Alternative everything

Photo by Markus Spiske on

Everything has an alternative. Any material object that we set our eyes on has an alternative. Our choices have a parallel alternative choice.

No tomatoes left, Anuja. Can we use tomato sauce instead?

It’s time to get a new toothbrush. Is danta manjan (tooth powder) still viable and available? Does the neighborhood drug store have bamboo toothbrushes?

Alternatives offer freedom. Boycotting is easy when you have an alternative.

Freedom of choice does not always equate to freedom. “An agent can enjoy freedom without enjoying freedom of choice, and that she can enjoy an increase in one of these without enjoying an increase in the other.“*

Every choice affects another choice, yours or somebody else’s. A lack of choice, a lack of alternative, is where a potential alternative resides.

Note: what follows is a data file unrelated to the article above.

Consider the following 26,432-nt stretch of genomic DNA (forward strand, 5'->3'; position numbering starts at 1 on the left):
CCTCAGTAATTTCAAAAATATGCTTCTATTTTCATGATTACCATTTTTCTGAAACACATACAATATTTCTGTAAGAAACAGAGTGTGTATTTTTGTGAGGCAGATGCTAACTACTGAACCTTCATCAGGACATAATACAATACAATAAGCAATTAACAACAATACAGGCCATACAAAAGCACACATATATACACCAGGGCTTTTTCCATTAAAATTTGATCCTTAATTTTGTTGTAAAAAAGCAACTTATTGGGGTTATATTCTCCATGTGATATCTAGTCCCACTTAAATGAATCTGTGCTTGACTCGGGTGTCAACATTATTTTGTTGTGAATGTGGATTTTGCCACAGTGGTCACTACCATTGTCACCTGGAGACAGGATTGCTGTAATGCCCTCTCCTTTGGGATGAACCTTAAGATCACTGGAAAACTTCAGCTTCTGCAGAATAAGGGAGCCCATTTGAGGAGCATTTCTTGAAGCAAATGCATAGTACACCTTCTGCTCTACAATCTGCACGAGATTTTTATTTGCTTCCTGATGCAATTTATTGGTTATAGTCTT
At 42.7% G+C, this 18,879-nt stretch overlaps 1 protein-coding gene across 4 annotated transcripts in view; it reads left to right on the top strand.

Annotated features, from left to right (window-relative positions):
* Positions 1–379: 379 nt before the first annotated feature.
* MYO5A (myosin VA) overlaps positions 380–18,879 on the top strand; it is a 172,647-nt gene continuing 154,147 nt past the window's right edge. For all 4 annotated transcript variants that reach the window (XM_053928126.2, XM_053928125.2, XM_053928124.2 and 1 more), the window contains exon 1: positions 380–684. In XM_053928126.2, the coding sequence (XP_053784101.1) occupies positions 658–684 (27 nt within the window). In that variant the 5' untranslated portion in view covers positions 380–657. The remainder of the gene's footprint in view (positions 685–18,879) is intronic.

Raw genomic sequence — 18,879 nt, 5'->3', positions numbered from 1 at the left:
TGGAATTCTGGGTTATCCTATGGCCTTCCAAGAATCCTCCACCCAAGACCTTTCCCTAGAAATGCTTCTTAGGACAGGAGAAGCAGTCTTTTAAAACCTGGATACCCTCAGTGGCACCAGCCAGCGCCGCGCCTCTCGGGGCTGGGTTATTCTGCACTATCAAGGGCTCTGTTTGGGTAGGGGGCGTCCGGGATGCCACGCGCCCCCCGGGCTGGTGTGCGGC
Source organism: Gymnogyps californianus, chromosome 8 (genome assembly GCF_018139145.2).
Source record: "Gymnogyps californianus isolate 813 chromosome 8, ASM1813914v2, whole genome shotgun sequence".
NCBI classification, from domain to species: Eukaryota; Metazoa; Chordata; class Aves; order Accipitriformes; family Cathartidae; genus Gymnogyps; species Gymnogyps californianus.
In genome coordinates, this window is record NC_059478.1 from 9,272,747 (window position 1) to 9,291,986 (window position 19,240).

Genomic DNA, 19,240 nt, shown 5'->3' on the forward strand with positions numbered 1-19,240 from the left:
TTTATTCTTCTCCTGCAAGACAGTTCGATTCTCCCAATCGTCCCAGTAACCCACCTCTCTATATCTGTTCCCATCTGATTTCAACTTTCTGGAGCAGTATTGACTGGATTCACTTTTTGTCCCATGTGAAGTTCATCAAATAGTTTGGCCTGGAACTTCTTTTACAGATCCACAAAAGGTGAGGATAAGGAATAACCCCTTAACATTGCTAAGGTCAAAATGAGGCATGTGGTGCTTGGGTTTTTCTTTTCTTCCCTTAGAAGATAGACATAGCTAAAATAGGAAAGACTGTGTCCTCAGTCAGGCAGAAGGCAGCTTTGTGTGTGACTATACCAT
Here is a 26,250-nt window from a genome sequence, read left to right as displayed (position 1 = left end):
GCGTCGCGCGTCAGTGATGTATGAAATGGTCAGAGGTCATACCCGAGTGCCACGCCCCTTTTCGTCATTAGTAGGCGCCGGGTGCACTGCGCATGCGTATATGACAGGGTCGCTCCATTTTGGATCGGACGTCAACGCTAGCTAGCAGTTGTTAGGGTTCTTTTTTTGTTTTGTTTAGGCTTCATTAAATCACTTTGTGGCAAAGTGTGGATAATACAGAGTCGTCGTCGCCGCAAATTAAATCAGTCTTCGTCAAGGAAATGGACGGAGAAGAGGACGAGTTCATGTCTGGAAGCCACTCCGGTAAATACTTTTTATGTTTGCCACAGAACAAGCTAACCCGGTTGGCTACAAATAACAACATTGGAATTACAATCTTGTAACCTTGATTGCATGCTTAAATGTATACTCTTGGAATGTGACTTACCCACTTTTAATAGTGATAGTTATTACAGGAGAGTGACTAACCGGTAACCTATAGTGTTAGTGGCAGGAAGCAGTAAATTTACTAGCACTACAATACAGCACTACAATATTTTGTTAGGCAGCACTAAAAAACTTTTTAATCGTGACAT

Decisions, decisions! Possibilities, possibilities!

Do you belong to this world, or an alternate one?

*Carter, Ian. “Choice, Freedom, and Freedom of Choice.” Social Choice and Welfare, vol. 22, no. 1, 2004, pp. 61–81. JSTOR,

4 thoughts on “Alternative everything

    1. Hey Steve! Long time.

      I’m sorry that this paper is not freely accessible, some of Jstor articles are free to read with a free account but unfortunately this one isn’t. Such an irony (lack of choice but to buy it! :D)

      Regarding your question, I tried to remember myself as a child. I had limited choices as the choices were given by my parents. Lack of choice did not mean I wasn’t free. Does that make sense? I hope. :)


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